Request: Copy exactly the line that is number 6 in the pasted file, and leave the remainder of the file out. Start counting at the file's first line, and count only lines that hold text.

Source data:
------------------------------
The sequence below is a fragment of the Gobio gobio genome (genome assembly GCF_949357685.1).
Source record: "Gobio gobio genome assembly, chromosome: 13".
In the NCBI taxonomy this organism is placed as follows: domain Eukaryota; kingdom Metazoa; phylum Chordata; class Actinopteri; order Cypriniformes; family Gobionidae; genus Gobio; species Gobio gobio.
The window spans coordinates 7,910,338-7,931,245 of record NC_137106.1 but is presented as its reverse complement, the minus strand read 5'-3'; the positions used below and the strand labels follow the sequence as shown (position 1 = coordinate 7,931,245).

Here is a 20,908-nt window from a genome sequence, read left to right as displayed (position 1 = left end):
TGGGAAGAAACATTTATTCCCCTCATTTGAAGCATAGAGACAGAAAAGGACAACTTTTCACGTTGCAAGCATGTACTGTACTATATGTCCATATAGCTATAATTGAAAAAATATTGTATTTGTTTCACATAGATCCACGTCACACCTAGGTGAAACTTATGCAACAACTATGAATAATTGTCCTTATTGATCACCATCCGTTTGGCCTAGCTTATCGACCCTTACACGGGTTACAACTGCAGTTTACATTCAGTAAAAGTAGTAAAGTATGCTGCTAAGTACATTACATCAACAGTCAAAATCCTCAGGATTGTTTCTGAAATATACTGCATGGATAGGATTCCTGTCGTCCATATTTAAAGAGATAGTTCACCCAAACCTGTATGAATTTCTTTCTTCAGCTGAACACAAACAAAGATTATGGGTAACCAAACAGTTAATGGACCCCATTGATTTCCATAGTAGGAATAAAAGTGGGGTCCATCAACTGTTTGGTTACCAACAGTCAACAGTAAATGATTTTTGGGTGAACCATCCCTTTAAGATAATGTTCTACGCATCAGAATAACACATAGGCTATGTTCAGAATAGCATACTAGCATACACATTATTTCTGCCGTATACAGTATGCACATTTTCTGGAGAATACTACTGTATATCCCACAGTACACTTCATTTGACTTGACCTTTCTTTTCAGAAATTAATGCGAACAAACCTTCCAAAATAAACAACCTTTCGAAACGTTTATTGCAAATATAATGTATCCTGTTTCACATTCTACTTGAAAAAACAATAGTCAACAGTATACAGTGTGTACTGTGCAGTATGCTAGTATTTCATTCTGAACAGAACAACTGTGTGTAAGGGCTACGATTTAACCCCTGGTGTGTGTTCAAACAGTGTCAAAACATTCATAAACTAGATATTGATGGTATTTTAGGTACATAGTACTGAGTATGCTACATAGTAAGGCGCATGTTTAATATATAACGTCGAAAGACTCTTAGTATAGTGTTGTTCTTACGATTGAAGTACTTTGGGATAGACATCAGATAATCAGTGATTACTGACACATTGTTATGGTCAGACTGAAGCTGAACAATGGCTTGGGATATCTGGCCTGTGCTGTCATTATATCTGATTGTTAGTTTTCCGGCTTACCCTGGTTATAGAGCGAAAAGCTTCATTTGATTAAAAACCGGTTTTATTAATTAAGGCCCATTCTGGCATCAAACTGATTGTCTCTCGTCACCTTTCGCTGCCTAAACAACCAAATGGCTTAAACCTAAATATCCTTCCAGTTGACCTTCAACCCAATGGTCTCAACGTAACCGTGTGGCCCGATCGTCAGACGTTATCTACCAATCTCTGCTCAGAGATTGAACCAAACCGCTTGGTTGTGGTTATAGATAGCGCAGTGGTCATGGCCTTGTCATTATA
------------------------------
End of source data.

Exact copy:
TGGGAAGAAACATTTATTCCCCTCATTTGAAGCATAGAGACAGAAAAGGACAACTTTTCACGTTGCAAGCATGTACTGTACTATATGTCCATATAGCTATAATTGAAAAAATATTGTATTTGTTTCACATAGATCCACGTCACACCTAGGTGAAACTTATGCAACAACTATGAATAATTGTCCTTATTGATCACCATCCGTTTGGCCTAGCTTATCGACCCTTACACGGGTTACAACTGCAGTTTACATTCAGTAAAAGTAGTAAAGTATGCTGCTAAGTACATTACATCAACAGTCAAAATCCTCAGGATTGTTTCTGAAATATACTGCATGGATAGGATTCCTGTCGTCCATATTTAAAGAGATAGTTCACCCAAACCTGTATGAATTTCTTTCTTCAGCTGAACACAAACAAAGATTATGGGTAACCAAACAGTTAATGGACCCCATTGATTTCCATAGTAGGAATAAAAGTGGGGTCCATCAACTGTTTGGTTACCAACAGTCAACAGTAAATGATTTTTGGGTGAACCATCCCTTTAAGATAATGTTCTACGCATCAGAATAACACATAGGCTATGTTCAGAATAGCATACTAGCATACACATTATTTCTGCCGTATACAGTATGCACATTTTCTGGAGAATACTACTGTATATCCCACAGTACACTTCATTTGACTTGACCTTTCTTTTCAGAAATTAATGCGAACAAACCTTCCAAAATAAACAACCTTTCGAAACGTTTATTGCAAATATAATGTATCCTGTTTCACATTCTACTTGAAAAAACAATAGTCAACAGTATACAGTGTGTACTGTGCAGTATGCTAGTATTTCATTCTGAACAGAACAACTGTGTGTAAGGGCTACGATTTAACCCCTGGTGTGTGTTCAAACAGTGTCAAAACATTCATAAACTAGATATTGATGGTATTTTAGGTACATAGTACTGAGTATGCTACATAGTAAGGCGCATGTTTAATATATAACGTCGAAAGACTCTTAGTATAGTGTTGTTCTTACGATTGAAGTACTTTGGGATAGACATCAGATAATCAGTGATTACTGACACATTGTTATGGTCAGACTGAAGCTGAACAATGGCTTGGGATATCTGGCCTGTGCTGTCATTATATCTGATTGTTAGTTTTCCGGCTTACCCTGGTTATAGAGCGAAAAGCTTCATTTGATTAAAAACCGGTTTTATTAATTAAGGCCCATTCTGGCATCAAACTGATTGTCTCTCGTCACCTTTCGCTGCCTAAACAACCAAATGGCTTAAACCTAAATATCCTTCCAGTTGACCTTCAACCCAATGGTCTCAACGTAACCGTGTGGCCCGATCGTCAGACGTTATCTACCAATCTCTGCTCAGAGATTGAACCAAACCGCTTGGTTGTGGTTATAGATAGCGCAGTGGTCATGGCCTTGTCATTATA